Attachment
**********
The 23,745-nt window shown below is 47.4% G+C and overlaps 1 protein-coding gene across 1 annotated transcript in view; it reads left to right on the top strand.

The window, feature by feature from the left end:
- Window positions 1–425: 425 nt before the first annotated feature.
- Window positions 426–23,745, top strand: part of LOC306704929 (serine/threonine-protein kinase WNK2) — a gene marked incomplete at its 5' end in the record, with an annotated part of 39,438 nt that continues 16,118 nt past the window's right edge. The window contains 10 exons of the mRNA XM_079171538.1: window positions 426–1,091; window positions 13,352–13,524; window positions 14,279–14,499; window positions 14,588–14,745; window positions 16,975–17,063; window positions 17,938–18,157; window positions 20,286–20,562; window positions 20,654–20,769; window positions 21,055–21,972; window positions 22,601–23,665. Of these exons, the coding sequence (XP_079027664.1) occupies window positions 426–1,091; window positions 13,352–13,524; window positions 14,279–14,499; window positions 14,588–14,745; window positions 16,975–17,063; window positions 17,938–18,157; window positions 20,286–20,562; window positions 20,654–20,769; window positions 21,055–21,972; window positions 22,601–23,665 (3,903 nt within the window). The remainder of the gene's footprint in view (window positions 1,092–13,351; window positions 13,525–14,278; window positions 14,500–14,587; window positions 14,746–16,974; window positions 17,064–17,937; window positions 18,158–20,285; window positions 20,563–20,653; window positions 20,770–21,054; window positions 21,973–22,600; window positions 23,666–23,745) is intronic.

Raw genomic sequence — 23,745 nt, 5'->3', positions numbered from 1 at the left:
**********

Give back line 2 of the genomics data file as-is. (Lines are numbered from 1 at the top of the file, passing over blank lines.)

The window, feature by feature from the left end: